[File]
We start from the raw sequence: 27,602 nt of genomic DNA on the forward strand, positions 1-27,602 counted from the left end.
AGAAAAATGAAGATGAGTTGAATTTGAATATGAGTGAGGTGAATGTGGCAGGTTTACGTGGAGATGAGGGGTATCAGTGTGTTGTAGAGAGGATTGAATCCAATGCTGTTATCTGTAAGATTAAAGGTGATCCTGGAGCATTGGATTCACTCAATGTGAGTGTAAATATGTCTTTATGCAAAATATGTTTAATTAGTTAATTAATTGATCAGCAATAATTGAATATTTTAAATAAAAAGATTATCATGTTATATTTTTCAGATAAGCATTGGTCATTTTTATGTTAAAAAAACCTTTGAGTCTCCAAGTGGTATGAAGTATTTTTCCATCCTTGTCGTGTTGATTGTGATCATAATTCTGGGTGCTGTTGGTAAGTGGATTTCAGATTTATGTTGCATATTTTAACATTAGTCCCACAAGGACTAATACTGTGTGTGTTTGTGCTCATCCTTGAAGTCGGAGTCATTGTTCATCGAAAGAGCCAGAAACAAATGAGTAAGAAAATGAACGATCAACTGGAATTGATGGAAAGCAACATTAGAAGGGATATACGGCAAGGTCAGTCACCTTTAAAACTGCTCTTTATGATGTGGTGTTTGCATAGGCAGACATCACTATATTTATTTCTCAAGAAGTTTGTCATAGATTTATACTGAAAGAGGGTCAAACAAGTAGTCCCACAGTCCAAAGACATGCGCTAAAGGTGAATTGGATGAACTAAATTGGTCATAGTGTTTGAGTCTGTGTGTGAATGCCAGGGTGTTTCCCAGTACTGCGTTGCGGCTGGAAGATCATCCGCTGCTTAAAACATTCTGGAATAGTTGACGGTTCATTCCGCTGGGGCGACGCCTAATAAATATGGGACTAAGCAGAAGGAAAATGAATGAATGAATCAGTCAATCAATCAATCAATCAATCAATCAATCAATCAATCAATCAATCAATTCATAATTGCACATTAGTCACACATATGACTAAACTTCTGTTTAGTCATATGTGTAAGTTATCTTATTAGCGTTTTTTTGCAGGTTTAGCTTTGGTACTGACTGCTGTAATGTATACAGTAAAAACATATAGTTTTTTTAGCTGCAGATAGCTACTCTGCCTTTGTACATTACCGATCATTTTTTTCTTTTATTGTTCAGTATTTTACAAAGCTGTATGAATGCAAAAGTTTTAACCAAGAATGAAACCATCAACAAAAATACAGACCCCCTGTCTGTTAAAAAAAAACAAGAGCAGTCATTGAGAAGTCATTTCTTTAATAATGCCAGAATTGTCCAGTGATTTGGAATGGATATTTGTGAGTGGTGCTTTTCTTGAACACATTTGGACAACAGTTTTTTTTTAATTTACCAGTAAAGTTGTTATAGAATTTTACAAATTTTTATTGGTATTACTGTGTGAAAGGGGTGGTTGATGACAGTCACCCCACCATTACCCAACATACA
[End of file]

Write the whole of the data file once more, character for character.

We start from the raw sequence: 27,602 nt of genomic DNA on the forward strand, positions 1-27,602 counted from the left end.
AGAAAAATGAAGATGAGTTGAATTTGAATATGAGTGAGGTGAATGTGGCAGGTTTACGTGGAGATGAGGGGTATCAGTGTGTTGTAGAGAGGATTGAATCCAATGCTGTTATCTGTAAGATTAAAGGTGATCCTGGAGCATTGGATTCACTCAATGTGAGTGTAAATATGTCTTTATGCAAAATATGTTTAATTAGTTAATTAATTGATCAGCAATAATTGAATATTTTAAATAAAAAGATTATCATGTTATATTTTTCAGATAAGCATTGGTCATTTTTATGTTAAAAAAACCTTTGAGTCTCCAAGTGGTATGAAGTATTTTTCCATCCTTGTCGTGTTGATTGTGATCATAATTCTGGGTGCTGTTGGTAAGTGGATTTCAGATTTATGTTGCATATTTTAACATTAGTCCCACAAGGACTAATACTGTGTGTGTTTGTGCTCATCCTTGAAGTCGGAGTCATTGTTCATCGAAAGAGCCAGAAACAAATGAGTAAGAAAATGAACGATCAACTGGAATTGATGGAAAGCAACATTAGAAGGGATATACGGCAAGGTCAGTCACCTTTAAAACTGCTCTTTATGATGTGGTGTTTGCATAGGCAGACATCACTATATTTATTTCTCAAGAAGTTTGTCATAGATTTATACTGAAAGAGGGTCAAACAAGTAGTCCCACAGTCCAAAGACATGCGCTAAAGGTGAATTGGATGAACTAAATTGGTCATAGTGTTTGAGTCTGTGTGTGAATGCCAGGGTGTTTCCCAGTACTGCGTTGCGGCTGGAAGATCATCCGCTGCTTAAAACATTCTGGAATAGTTGACGGTTCATTCCGCTGGGGCGACGCCTAATAAATATGGGACTAAGCAGAAGGAAAATGAATGAATGAATCAGTCAATCAATCAATCAATCAATCAATCAATCAATCAATCAATCAATCAATTCATAATTGCACATTAGTCACACATATGACTAAACTTCTGTTTAGTCATATGTGTAAGTTATCTTATTAGCGTTTTTTTGCAGGTTTAGCTTTGGTACTGACTGCTGTAATGTATACAGTAAAAACATATAGTTTTTTTAGCTGCAGATAGCTACTCTGCCTTTGTACATTACCGATCATTTTTTTCTTTTATTGTTCAGTATTTTACAAAGCTGTATGAATGCAAAAGTTTTAACCAAGAATGAAACCATCAACAAAAATACAGACCCCCTGTCTGTTAAAAAAAAACAAGAGCAGTCATTGAGAAGTCATTTCTTTAATAATGCCAGAATTGTCCAGTGATTTGGAATGGATATTTGTGAGTGGTGCTTTTCTTGAACACATTTGGACAACAGTTTTTTTTTAATTTACCAGTAAAGTTGTTATAGAATTTTACAAATTTTTATTGGTATTACTGTGTGAAAGGGGTGGTTGATGACAGTCACCCCACCATTACCCAACATACA